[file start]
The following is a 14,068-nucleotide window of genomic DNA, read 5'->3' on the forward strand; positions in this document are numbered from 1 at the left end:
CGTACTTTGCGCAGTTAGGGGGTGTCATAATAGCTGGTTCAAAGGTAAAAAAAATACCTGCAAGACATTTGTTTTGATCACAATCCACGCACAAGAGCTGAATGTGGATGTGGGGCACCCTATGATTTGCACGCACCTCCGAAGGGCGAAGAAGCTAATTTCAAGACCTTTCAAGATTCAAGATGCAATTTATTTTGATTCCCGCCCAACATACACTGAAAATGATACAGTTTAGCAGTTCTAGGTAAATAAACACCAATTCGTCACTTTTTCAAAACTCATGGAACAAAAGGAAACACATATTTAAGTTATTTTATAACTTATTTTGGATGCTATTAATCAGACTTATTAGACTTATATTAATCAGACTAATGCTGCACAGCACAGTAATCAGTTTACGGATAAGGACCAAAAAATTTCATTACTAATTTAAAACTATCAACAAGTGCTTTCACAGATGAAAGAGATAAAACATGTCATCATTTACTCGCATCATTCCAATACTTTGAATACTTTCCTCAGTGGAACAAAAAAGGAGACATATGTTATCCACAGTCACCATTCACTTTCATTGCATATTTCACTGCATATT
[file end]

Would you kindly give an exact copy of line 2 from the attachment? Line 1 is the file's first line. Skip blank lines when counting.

CGTACTTTGCGCAGTTAGGGGGTGTCATAATAGCTGGTTCAAAGGTAAAAAAAATACCTGCAAGACATTTGTTTTGATCACAATCCACGCACAAGAGCTGAATGTGGATGTGGGGCACCCTATGATTTGCACGCACCTCCGAAGGGCGAAGAAGCTAATTTCAAGACCTTTCAAGATTCAAGATGCAATTTATTTTGATTCCCGCCCAACATACACTGAAAATGATACAGTTTAGCAGTTCTAGGTAAATAAACACCAATTCGTCACTTTTTCAAAACTCATGGAACAAAAGGAAACACATATTTAAGTTATTTTATAACTTATTTTGGATGCTATTAATCAGACTTATTAGACTTATATTAATCAGACTAATGCTGCACAGCACAGTAATCAGTTTACGGATAAGGACCAAAAAATTTCATTACTAATTTAAAACTATCAACAAGTGCTTTCACAGATGAAAGAGATAAAACATGTCATCATTTACTCGCATCATTCCAATACTTTGAATACTTTCCTCAGTGGAACAAAAAAGGAGACATATGTTATCCACAGTCACCATTCACTTTCATTGCATATTTCACTGCATATT